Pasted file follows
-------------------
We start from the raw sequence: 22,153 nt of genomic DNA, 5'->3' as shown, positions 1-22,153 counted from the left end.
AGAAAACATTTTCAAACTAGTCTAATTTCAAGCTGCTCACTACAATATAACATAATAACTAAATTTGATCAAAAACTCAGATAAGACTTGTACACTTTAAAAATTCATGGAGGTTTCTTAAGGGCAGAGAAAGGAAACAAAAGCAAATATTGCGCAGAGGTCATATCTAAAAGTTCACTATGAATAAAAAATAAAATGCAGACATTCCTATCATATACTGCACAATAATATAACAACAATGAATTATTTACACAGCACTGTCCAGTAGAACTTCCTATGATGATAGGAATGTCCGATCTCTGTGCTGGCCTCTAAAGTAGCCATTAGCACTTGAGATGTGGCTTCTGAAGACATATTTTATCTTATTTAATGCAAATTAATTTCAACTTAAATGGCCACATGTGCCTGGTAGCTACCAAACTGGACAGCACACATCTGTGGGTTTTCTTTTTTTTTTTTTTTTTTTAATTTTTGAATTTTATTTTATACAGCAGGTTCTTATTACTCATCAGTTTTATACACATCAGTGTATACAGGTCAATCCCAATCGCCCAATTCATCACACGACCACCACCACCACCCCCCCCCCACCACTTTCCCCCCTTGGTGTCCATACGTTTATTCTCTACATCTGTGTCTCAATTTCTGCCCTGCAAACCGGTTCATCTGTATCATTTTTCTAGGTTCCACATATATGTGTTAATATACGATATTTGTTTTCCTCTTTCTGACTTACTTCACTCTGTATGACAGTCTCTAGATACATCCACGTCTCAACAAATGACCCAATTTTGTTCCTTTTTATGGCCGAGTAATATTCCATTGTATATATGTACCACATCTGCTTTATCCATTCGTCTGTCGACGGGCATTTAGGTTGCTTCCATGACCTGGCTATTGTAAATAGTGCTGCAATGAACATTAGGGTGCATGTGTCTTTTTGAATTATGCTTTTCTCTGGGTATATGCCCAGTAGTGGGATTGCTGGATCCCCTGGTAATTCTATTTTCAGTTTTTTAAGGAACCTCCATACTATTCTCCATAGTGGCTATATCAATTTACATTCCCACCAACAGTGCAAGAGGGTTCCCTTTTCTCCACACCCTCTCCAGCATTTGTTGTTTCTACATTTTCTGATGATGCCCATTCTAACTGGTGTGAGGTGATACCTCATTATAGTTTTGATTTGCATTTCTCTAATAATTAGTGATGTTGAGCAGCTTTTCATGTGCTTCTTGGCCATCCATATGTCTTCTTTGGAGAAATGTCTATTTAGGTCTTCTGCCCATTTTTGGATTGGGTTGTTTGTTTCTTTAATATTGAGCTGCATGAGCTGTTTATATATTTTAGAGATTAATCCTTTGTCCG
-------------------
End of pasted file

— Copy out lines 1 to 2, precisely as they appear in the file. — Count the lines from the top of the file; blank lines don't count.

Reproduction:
We start from the raw sequence: 22,153 nt of genomic DNA, 5'->3' as shown, positions 1-22,153 counted from the left end.
AGAAAACATTTTCAAACTAGTCTAATTTCAAGCTGCTCACTACAATATAACATAATAACTAAATTTGATCAAAAACTCAGATAAGACTTGTACACTTTAAAAATTCATGGAGGTTTCTTAAGGGCAGAGAAAGGAAACAAAAGCAAATATTGCGCAGAGGTCATATCTAAAAGTTCACTATGAATAAAAAATAAAATGCAGACATTCCTATCATATACTGCACAATAATATAACAACAATGAATTATTTACACAGCACTGTCCAGTAGAACTTCCTATGATGATAGGAATGTCCGATCTCTGTGCTGGCCTCTAAAGTAGCCATTAGCACTTGAGATGTGGCTTCTGAAGACATATTTTATCTTATTTAATGCAAATTAATTTCAACTTAAATGGCCACATGTGCCTGGTAGCTACCAAACTGGACAGCACACATCTGTGGGTTTTCTTTTTTTTTTTTTTTTTTTAATTTTTGAATTTTATTTTATACAGCAGGTTCTTATTACTCATCAGTTTTATACACATCAGTGTATACAGGTCAATCCCAATCGCCCAATTCATCACACGACCACCACCACCACCCCCCCCCCACCACTTTCCCCCCTTGGTGTCCATACGTTTATTCTCTACATCTGTGTCTCAATTTCTGCCCTGCAAACCGGTTCATCTGTATCATTTTTCTAGGTTCCACATATATGTGTTAATATACGATATTTGTTTTCCTCTTTCTGACTTACTTCACTCTGTATGACAGTCTCTAGATACATCCACGTCTCAACAAATGACCCAATTTTGTTCCTTTTTATGGCCGAGTAATATTCCATTGTATATATGTACCACATCTGCTTTATCCATTCGTCTGTCGACGGGCATTTAGGTTGCTTCCATGACCTGGCTATTGTAAATAGTGCTGCAATGAACATTAGGGTGCATGTGTCTTTTTGAATTATGCTTTTCTCTGGGTATATGCCCAGTAGTGGGATTGCTGGATCCCCTGGTAATTCTATTTTCAGTTTTTTAAGGAACCTCCATACTATTCTCCATAGTGGCTATATCAATTTACATTCCCACCAACAGTGCAAGAGGGTTCCCTTTTCTCCACACCCTCTCCAGCATTTGTTGTTTCTACATTTTCTGATGATGCCCATTCTAACTGGTGTGAGGTGATACCTCATTATAGTTTTGATTTGCATTTCTCTAATAATTAGTGATGTTGAGCAGCTTTTCATGTGCTTCTTGGCCATCCATATGTCTTCTTTGGAGAAATGTCTATTTAGGTCTTCTGCCCATTTTTGGATTGGGTTGTTTGTTTCTTTAATATTGAGCTGCATGAGCTGTTTATATATTTTAGAGATTAATCCTTTGTCCG